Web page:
In the 1970s, Bowling for Dollars was a popular, "franchised" game show in which people would do exactly as the title suggested: they would bowl for dollars. Also in the '70s, the Supreme Court decided that abortion was a legal right for all women, should one choose to undergo the medical procedure. Finally, in the 1970s, the Hyde Amendment prohibited the use of federal Medicaid funds for abortions except in cases of rape, incest, or if a woman's life was in danger. Soooo... it only makes sense that the National Network of Abortion Funds is hosting a bowl-a-thon to raise money "to make reproductive rights a reality for women who can't afford to pay for an abortion."
I grew up in the suburbs of Chicago, where bowling was a wholesome Friday night activity for teens. My father and grandmother were in bowling leagues back in the day. (Granny has a trove of trophies from her halcyon days.) I'm pretty happy if I can get over 100, but I hope that I can raise many times whatever my score is to help low-income women exercise their legal right to health care.
That's what this amounts to: a class of people denied health care because they can't afford it. We can argue until we are blue in the face about whether people who oppose abortion should be forced to "pay" for it through their tax dollars, but the reality is that this is a democracy. We can't pick and choose which public benefits our tax money goes toward. If that were the case, I'd stop paying for the war in Afghanistan and Iraq (although I'd reallocate those dollars to the health and welfare of soldiers and their families), Guantanamo Bay, and any future off-shore drilling program that happens, among other things. That's also why we have charities - to support causes we find important and distribute our money as we see fit - and elections that enable us to vote for people who make the laws that determine how public money is spent. Otherwise, chaos. Lecture over.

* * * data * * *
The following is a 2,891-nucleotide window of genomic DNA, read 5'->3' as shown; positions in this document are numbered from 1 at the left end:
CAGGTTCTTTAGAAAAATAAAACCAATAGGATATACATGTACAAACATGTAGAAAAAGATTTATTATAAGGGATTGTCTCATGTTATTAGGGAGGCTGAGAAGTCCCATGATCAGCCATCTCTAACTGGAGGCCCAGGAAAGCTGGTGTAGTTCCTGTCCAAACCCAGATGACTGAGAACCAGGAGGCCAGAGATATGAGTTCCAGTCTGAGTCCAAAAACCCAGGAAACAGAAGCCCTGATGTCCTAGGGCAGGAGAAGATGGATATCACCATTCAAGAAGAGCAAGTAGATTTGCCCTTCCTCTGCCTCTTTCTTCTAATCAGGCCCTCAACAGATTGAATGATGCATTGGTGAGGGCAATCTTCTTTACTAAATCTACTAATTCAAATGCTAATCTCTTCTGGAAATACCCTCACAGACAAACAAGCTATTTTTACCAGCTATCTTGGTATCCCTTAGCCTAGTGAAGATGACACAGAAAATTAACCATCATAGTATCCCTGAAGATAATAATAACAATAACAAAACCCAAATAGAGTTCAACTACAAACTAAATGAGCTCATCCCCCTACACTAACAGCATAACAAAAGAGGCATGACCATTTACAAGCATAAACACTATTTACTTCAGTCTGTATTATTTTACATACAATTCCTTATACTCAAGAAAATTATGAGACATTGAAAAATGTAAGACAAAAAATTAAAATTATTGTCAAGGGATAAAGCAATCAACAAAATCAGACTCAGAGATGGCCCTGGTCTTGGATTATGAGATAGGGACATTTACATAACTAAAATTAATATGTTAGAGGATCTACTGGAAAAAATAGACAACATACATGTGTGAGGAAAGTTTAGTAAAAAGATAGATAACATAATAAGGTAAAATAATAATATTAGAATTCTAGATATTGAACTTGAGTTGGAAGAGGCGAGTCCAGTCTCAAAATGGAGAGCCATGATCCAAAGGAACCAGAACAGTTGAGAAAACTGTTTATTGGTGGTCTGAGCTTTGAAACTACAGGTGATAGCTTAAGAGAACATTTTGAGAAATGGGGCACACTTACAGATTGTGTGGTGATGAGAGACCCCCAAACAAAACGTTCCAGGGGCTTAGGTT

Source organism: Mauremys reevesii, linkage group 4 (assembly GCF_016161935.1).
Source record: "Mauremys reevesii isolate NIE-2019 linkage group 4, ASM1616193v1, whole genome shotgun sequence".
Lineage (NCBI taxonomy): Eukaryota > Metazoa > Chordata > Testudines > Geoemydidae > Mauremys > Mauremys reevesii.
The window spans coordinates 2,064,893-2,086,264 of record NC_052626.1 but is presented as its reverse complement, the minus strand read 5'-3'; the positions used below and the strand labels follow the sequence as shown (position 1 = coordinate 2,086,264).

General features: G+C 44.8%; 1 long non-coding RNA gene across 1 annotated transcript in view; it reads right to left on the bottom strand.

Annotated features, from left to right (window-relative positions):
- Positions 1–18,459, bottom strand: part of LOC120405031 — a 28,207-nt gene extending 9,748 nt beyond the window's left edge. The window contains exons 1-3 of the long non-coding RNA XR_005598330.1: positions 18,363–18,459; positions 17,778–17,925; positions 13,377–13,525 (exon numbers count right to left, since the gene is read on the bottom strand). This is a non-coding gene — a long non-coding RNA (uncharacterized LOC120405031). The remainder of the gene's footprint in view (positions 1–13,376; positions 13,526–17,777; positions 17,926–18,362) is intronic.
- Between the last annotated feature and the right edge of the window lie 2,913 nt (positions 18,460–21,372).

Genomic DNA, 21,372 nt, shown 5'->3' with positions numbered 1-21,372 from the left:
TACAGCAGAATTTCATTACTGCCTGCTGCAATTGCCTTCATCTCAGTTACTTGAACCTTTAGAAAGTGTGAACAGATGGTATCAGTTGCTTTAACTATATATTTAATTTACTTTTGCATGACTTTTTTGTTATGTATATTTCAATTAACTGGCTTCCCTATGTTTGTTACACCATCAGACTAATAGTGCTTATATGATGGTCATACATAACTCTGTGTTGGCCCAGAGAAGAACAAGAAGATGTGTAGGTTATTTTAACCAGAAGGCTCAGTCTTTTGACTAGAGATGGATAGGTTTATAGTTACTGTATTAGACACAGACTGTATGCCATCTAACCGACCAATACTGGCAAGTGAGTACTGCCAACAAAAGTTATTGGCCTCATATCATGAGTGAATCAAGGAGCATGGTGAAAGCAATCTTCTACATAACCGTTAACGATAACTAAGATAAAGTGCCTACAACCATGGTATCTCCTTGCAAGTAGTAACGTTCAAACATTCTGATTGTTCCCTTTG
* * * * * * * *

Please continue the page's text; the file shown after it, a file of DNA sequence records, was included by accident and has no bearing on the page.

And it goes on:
As it is, the effects of denying public funding to poor women who need abortions does not necessarily stop them from having them. Instead, it puts them (and their families - over 60% of abortions are obtained by women who already have one or more children) at risk. Either they try and terminate the pregnancy in whatever way they can afford, or they "borrow" from other areas in their lives to pay for it. Sometimes it takes so long to get the money together that they wind up having abortions when they are in their second trimesters, which is not only (slightly) riskier, but also even more expensive.
Yes, the bowl-a-thon for abortions is rife with opportunity for puns about balls, striking things out, and back alleys. Yes, it is going to require me to drag my butt out on a Monday (April 26, if you are in NYC) after work when I should be working on my stupid thesis. Yes, it is wrong that the way we raise money for medical care in the United States is through bowling tournaments. But until the Hyde Amendment is revoked (and I have very little hope it will be, given the shenanigans that took place to get private insurance policies to drop abortion coverage during the health care reform process), I will grab big balls and fling them down dimly lit alleys to strike down unfair, discriminatory, unjust barriers to women's abilities to determine whether or not we want to reproduce.
Other women bloggers participating in the bowl-a-thon and what they have to say about it:
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